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At the heart of general practice since 1960

Do all GPs need standing desks?

Letter from Dr Joanna Byers, GP trainee, West Suffolk

We hold forth and righteous to our patients on the benefits of moving more, being active, on small tricks and gains to overcome the latest surge on our society and yet another threat to their cholesterol level. Living a sedentary lifestyle is purported to unleash a cascade of negative effects on our metabolic rates, including an increased risk of developing diabetes, cardiovascular disease and obesity. And yet, the average GP doing two sessions per day spends a minimum of eight hours sat behind the computer. Even if we are lucky enough to have the luxury of time in order to stand and fetch our next patient from the waiting room, this is a significant time commitment to the sitting position.

But what are the alternatives? The standing desk, allowing users to stand comfortably to work, is recently entering the public eye, with reported benefits of decreased back pain, increased calorie burn and even improved mood and productivity. With a model from IKEA costing less than £200, should we be investing in our own health and bringing these into practices? What would be the impact of standing on the historical doctor-patient interaction? Would engaging with patients from a loftier height do anything to improve compliance or white-coat syndrome? What would happen to challenging communications if we were no longer at eye level? And, ultimately, for the last patient of the day, at the end of a long and difficult session, would we be fresher, stand taller, and be more ready to engage with his or her needs?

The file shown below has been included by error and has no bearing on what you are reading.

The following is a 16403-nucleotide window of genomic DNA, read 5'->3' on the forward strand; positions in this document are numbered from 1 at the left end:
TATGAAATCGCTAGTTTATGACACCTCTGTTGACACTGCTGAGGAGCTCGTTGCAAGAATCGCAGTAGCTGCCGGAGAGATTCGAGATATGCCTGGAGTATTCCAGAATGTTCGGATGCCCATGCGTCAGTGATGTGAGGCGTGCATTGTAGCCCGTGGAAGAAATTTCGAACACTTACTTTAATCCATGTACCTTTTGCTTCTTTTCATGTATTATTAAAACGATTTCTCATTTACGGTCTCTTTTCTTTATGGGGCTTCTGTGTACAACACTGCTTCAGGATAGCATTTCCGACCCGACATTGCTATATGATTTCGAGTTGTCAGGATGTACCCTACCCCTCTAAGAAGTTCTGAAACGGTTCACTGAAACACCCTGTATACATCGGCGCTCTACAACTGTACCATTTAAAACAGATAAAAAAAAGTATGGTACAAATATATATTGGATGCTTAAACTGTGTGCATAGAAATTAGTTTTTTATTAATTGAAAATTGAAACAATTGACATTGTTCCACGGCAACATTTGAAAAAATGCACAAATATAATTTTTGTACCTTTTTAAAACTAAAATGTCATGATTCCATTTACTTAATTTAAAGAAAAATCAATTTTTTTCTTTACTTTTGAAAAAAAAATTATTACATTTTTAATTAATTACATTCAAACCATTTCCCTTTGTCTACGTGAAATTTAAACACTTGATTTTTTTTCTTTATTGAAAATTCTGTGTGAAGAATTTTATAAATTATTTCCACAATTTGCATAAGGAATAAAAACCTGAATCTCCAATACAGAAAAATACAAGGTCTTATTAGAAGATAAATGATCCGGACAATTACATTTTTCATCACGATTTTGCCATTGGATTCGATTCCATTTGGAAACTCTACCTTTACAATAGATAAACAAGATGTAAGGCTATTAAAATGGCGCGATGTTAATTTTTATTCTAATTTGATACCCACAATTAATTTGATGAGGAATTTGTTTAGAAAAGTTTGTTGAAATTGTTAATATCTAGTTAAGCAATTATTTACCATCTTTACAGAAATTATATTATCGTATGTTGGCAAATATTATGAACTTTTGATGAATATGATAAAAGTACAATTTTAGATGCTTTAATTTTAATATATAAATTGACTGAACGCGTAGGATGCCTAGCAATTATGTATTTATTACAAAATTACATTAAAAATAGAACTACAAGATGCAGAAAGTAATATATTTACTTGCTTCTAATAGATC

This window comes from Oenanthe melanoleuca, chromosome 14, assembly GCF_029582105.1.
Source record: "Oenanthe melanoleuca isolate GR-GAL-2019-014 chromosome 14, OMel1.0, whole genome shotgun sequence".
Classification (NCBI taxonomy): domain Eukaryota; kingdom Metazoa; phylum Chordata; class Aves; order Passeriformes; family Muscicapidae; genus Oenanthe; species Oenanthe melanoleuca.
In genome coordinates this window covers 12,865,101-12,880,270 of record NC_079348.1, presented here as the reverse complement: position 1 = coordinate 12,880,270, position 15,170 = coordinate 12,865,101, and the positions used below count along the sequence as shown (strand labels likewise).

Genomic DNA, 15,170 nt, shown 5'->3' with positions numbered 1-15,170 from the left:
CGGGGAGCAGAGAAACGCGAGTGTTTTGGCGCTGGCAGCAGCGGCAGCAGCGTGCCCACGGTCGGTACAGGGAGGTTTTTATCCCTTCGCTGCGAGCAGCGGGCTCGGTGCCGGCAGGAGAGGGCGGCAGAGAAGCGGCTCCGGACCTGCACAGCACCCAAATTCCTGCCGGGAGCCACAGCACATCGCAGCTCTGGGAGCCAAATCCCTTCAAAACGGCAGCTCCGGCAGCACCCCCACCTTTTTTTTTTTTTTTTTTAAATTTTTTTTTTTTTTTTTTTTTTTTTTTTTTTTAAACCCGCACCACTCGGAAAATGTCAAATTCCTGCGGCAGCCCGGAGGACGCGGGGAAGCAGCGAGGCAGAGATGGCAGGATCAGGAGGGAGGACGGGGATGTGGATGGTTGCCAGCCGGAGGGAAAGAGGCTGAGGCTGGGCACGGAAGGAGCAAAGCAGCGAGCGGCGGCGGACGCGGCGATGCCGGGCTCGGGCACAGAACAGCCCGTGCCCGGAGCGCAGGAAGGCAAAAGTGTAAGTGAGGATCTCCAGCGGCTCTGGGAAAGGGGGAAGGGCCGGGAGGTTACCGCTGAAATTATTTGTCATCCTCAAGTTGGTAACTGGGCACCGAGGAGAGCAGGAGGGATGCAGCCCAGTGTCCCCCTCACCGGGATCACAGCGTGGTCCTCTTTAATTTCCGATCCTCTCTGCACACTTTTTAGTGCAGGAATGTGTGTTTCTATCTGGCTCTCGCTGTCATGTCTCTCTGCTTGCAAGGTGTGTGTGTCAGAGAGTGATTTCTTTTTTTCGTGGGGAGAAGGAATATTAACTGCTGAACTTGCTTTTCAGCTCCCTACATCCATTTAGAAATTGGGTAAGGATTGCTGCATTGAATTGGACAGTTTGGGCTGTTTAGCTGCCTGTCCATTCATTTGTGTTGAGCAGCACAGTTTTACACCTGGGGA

I’d be interested to hear your thoughts.

If you would like to write to Pulse, please email letters@pulsetoday.co.uk

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Readers' comments (10)

  • Why not on an exercise bike? Please!!

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  • I prefer my consultations to take place on horseback.

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  • Idea worthy a try.

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  • I find my work-load induced tachycardia a great way to burn calories

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  • Meetings are faster and more decisive when standing, so it might cut appointment length?

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  • I have had a varidesk which sits on top of my usual desk for the last 2 years. As someone who had a her first hip replacement at the tender age of 42 years sitting down for hours on end plays havoc with my hip flexors. Researching ways to keep the knife away from my other hip, I came across the standing desk. Research suggested that the standing desk made you more productive and reduced the risk of diabetes. I don't consult standing up, but when energy and concentration is flagging I can flick the handles and the desk goes up. I wouldn't want to be without it, but make you own minds up. So far I've postponed my other planned hip surgery but I would blame Pilates and the cross trainer for that too.

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  • My intercom system broke and I haven't replaced it. I call each patient, so I have to get up , open the door and call the patient. It is only a few steps, but it helps.

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  • I use a Varidesk all the time. Only A$168 and especially useful with back pain patients who can't sit. most of my non contact work study emails etc all done standing. Try it!

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  • Why not consult whilst doing aerobic exercises to 1980s music with mandatory pink head band and leg warmers :)

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  • Given the issues around funding, I don't fee;l GP's need any more expense piled on their ever growing bills to pay.

    I have yet to find a GP that sits throughout his time in the surgery, a chance would be a fine thing?

    I thought GP's were so tired they hadn't got the energy to walk anywhere.

    My GP's gets up and calls all his patients by name, opens the door for them, coming and going, pops to the office, pops to see the practice manager, nips to the loo, I doubt very much that he gets the time to sit fro four hours.
    There are of course many GP's that work so few hours per week that they are not there long enough to warm the office chair!

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